JJ Virgin, CNS Celebrity Nutrition & Fitness Expert, author The Virgin Diet and the new Sugar Impact Diet was interviewed on the Anxiety Summit by host of the Anxiety Summit, Trudy Scott, Food Mood Expert and Nutritionist, author of The Antianxiety Food Solution.
“The Sugar Impact Diet” and stress/anxiety
– The role stress and anxiety play in sugar addiction
– Why sugar is a drug and what it’s doing to our health and mood
– Why all sugar is not created equal and where it hides
– Why fructose is worse than glucose
– Can we eat natural sugars, fruit, honey and agave
– The dangers of artificial sweeteners
– Signs of high sugar impact and how the sugar impact diet works
– Why snacking may not be a good thing
Here is a snippet from our interview:
When you look at it, sugar is as addictive as cocaine. It’s more addictive than morphine. Connecticut College did a study where they looked at morphine and Oreos with rats and they both lit up the same pleasure centers/reward centers in the brain. The only difference was when the rats were given a choice between morphine and Oreos; they picked the Oreos because they were more pleasurable. Maybe it’s because with the Oreos you got a little trifecta because when you look at it what’s the worst thing? So sugar lights up the reward center and then you’ve got gluten and dairy, opiates, you know, caseomorphins and gluteomorphins and so just an opiate load to you when you look at something like cereal and milk, right, with all the sugar, gluten and dairy. So clearly you’ve got a drug and the more of it you eat the more of it you want.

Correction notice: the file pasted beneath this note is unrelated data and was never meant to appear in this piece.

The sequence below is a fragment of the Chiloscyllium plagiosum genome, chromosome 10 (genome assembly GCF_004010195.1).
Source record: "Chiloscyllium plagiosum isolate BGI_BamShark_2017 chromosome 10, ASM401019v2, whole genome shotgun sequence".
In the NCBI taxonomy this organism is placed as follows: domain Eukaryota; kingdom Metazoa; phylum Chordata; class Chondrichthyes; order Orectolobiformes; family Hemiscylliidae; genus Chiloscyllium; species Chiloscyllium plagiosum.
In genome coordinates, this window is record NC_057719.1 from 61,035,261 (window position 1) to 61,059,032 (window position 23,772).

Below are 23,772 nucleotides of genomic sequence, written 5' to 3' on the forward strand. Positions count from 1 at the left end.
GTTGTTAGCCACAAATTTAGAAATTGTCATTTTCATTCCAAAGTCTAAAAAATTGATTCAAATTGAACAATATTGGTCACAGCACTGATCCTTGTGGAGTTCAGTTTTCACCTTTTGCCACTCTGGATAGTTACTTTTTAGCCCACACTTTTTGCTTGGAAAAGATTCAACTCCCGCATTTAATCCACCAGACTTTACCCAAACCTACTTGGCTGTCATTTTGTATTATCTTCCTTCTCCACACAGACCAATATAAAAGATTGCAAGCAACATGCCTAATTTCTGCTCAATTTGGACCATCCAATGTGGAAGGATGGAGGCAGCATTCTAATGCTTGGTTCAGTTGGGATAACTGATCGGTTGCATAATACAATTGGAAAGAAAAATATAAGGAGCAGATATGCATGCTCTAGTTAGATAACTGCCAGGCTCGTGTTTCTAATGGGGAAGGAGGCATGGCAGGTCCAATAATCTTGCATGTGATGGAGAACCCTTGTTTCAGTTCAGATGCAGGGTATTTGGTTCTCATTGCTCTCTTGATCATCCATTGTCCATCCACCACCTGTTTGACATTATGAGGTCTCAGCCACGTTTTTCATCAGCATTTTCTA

stress and anxiety make you crave more sugar, you’re hungrier overall and then tired so you want things that are quick, energetic pick-me-ups and have unstable blood sugar. It’s like this trifecta of bad for setting you up for going after sugar
Here is one of the sugar-is-like-a-drug studies from 2013 – Sugar addiction: pushing the drug-sugar analogy to the limit.
research has revealed that sugar and sweet reward can not only substitute to addictive drugs, like cocaine, but can even be more rewarding and attractive.
The biological robustness in the neural substrates of sugar and sweet reward may be sufficient to explain why many people can have difficultly to control the consumption of foods high in sugar when continuously exposed to them.
And the rat oreo study/faculty research concluded with this:
Even though we associate significant health hazards in taking drugs like cocaine and morphine, high-fat/ high-sugar foods may present even more of a danger because of their accessibility and affordability
JJ’s new book Sugar Impact Diet launches November 4th – be sure to grab your copy to learn how you can lower your sugar impact today!
If you are not already registered for the Anxiety Summit you can get live access to the speakers of the day here www.theAnxietySummit.com